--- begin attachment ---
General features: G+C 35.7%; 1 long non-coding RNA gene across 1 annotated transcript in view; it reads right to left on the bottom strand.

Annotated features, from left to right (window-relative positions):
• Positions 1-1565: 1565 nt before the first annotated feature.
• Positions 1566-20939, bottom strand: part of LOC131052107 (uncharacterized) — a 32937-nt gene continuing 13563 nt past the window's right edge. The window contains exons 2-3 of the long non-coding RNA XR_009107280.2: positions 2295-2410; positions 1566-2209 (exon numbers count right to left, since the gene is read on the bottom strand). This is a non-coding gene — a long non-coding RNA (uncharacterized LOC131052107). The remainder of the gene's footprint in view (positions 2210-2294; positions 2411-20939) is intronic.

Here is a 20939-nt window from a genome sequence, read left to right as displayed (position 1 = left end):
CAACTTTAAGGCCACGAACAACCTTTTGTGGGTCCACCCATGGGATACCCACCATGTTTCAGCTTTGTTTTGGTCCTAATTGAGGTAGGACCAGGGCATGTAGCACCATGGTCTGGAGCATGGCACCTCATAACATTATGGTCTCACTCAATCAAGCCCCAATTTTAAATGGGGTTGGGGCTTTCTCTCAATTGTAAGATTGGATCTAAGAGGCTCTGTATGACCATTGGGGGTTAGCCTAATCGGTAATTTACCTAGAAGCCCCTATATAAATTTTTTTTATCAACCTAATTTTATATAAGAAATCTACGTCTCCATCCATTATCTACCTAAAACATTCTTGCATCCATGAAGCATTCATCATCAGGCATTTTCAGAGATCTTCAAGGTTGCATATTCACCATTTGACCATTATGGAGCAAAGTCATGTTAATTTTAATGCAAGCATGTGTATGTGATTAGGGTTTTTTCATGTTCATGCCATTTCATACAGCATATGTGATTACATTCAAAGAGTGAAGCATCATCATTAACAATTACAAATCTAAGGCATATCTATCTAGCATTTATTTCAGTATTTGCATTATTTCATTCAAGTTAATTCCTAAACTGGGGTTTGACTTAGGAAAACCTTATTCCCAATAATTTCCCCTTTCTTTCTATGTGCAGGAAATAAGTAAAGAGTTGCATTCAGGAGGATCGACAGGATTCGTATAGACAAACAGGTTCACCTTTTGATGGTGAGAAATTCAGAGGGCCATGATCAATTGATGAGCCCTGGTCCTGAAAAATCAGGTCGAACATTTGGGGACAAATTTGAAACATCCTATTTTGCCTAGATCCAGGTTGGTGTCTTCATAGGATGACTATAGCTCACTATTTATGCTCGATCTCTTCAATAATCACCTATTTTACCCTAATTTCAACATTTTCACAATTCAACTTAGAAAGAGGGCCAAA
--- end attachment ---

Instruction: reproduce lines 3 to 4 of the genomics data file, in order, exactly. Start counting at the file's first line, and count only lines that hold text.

• Positions 1-1565: 1565 nt before the first annotated feature.
• Positions 1566-20939, bottom strand: part of LOC131052107 (uncharacterized) — a 32937-nt gene continuing 13563 nt past the window's right edge. The window contains exons 2-3 of the long non-coding RNA XR_009107280.2: positions 2295-2410; positions 1566-2209 (exon numbers count right to left, since the gene is read on the bottom strand). This is a non-coding gene — a long non-coding RNA (uncharacterized LOC131052107). The remainder of the gene's footprint in view (positions 2210-2294; positions 2411-20939) is intronic.